When We Talk about Maternal Mortality, We Must Talk about Mental Health

By Ruth Cosse

Last month, Congress passed the Preventing Maternal Deaths Act, which provides a grant program for states to address maternal mortality, which is the death of a woman during pregnancy, during birth, or shortly after birth. This program will allow us to better understand the issue, which is particularly important since from 2000-2014, the maternal mortality rate increased in nearly all U.S. states and Washington D.C. Additionally, approximately 700 women die each year from pregnancy or delivery complications with significant disparities across race and ethnicity.

As a young Black woman, these racial disparities have real life implications for myself, my family, and my community. According to the CDC, for every 100,000 live births in the United States, roughly 47 Black women, 39 American Indian and Alaskan Native women, 18 White women, 12 Hispanic women, and 12 Asian/Pacific Islander women die from pregnancy-related causes. These racial disparities persist even across socioeconomic status levels, with Black women experiencing three times higher maternal mortality risk than white women.

Much of the focus in the maternal mortality crisis is on the physical causes of death, but mental health deserves a more prominent place in this conversation. Seven percent of pregnancy-related deaths were associated with underlying mental health conditions, according to findings from nine maternal mortality review committees published in 2018. Of those deaths, approximately 42 percent had patient related mental health contributing factors such as the absence of social support systems and lack of adherence to medications or treatment plans. Another 27 percent had provider-related mental health contributing factors , such as using ineffective treatments or failing to screen. Of all pregnancy-related deaths, roughly 63 percent were preventable. If these women had access to mental health supports and treatment, they may still be alive.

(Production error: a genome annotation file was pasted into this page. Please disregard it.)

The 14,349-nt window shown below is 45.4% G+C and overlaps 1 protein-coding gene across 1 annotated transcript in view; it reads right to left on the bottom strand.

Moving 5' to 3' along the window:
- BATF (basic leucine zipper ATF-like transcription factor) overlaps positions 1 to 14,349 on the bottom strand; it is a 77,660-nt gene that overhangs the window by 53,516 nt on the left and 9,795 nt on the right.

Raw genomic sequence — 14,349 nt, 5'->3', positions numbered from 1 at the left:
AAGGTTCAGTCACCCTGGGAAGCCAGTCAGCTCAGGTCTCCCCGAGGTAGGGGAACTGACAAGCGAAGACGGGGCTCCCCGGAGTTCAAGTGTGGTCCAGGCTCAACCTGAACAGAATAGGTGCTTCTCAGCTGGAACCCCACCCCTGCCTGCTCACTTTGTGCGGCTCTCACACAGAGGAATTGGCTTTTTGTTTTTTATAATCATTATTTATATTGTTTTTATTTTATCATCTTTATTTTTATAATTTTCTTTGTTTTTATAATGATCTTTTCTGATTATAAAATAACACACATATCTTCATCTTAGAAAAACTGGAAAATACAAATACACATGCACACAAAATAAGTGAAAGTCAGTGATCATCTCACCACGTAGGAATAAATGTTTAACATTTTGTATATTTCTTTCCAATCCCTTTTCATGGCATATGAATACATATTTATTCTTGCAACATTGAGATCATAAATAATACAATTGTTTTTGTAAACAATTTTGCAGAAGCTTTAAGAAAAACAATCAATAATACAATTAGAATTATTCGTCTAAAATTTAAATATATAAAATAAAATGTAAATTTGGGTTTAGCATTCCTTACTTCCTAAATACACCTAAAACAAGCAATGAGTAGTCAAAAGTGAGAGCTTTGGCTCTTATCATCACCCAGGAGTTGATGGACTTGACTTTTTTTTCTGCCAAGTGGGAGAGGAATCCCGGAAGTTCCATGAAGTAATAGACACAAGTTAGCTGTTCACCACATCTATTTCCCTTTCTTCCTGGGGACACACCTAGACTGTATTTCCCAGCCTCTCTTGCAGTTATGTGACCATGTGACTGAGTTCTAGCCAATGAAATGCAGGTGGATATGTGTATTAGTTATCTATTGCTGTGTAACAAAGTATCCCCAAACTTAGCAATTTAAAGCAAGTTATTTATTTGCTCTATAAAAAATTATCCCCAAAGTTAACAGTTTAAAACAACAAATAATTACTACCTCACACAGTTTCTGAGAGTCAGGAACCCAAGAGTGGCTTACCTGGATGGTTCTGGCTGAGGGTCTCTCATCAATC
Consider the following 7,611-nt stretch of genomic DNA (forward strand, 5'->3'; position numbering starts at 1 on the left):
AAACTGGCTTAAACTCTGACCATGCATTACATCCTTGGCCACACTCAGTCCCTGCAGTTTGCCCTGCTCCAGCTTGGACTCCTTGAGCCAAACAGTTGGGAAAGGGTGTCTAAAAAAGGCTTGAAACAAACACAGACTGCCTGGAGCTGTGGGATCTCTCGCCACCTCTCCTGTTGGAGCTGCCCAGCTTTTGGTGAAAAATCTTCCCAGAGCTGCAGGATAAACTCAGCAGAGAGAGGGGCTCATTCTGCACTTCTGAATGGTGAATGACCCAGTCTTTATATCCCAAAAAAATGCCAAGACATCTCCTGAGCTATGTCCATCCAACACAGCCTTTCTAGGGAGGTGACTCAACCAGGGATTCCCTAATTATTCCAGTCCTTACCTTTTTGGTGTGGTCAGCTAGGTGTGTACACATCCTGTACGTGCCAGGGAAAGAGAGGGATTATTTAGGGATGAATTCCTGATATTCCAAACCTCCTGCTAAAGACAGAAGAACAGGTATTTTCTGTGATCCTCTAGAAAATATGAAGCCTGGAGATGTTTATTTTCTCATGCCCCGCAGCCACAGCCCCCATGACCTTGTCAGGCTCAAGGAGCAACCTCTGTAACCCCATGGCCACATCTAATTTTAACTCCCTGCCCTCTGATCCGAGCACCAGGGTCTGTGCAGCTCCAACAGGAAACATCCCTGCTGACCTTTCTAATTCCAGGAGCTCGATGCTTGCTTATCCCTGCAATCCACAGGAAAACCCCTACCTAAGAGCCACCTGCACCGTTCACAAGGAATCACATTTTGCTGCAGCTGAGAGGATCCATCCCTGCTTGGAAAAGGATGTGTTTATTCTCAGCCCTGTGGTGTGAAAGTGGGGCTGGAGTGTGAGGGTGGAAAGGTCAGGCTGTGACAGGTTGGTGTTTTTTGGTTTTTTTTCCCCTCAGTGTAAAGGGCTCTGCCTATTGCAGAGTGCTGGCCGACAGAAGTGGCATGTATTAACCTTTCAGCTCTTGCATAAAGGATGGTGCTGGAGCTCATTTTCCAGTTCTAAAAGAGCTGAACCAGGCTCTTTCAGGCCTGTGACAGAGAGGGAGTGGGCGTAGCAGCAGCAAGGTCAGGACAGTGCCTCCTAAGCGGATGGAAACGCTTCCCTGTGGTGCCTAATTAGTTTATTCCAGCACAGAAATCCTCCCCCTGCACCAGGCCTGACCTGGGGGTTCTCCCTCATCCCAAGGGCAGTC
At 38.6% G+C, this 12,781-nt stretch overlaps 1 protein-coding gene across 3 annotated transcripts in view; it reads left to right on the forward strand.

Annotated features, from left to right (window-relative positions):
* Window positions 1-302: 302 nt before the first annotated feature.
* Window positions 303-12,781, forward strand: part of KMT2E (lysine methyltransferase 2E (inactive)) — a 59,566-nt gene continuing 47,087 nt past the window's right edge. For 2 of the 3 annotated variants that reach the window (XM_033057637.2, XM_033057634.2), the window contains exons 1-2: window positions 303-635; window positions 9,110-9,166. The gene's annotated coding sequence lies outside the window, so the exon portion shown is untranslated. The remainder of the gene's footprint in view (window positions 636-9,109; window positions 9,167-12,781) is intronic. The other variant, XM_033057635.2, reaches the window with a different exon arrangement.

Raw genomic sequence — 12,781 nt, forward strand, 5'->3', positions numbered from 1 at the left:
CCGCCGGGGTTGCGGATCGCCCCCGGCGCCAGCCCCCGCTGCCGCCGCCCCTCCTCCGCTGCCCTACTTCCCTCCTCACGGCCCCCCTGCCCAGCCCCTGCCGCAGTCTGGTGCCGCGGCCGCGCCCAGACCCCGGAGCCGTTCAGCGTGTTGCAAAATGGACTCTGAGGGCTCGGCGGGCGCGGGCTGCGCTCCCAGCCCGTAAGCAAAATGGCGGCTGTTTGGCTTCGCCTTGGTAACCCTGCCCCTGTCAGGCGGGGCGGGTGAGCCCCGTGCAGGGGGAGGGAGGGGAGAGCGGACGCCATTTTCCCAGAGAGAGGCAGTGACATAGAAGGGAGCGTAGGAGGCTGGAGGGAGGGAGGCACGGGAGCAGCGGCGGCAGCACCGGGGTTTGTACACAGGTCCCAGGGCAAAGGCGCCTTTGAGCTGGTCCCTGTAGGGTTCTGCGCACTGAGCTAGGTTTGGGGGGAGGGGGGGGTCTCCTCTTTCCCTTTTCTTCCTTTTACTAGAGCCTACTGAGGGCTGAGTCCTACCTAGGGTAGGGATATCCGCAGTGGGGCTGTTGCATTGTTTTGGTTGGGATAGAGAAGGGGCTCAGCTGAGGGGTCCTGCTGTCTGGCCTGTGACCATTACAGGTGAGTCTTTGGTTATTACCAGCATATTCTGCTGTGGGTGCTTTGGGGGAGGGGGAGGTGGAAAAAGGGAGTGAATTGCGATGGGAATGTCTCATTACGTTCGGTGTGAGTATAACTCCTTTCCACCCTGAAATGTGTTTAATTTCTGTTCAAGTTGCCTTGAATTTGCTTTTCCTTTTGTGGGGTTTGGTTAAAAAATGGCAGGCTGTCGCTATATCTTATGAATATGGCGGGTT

Given the role of mental illness on maternal mortality, ignoring conditions such as maternal depression can be deadly. Indeed, more than half of poor infants live with a mother who has some level of depressive symptoms. Once again, women of color are disproportionately affected, as 1 in 4 white mothers, 1 in 3 Hispanic mothers, and 1 in 2 Black mothers who have ever experienced a major depressive episode are living in poverty. One study showed that 9 percent of mothers with low incomes with children under age 6 had at least one major depressive episode within the previous year. Untreated depression among mothers living with low incomes effects the health outcomes of the mother and the development of their young child(ren). Fortunately, maternal depression is highly treatable.

All women deserve effective and culturally relevant prevention, screening, and treatment services that meet the needs of them and their young children. As a young Black woman, a daughter of a Black woman, a descendent of countless Black women, and most importantly a being in this world– I simply can’t ignore this crisis that continues to perpetuate racial inequities and affect many of my sisters. Creating policies that address and prevent maternal mental health problems is an important start to addressing the maternal mortality crisis. The Preventing Maternal Deaths Act is a good step forward in learning more about the cause of maternal deaths so we can determine how to prevent them in the first place.

For more information on CLASP’s maternal mental health work please view our Maternal Depression and Young Adult Mental Health: Agenda for Systems that Support Mental Health and Wellness report and the Moving on Maternal Depression (MOMD) project overview.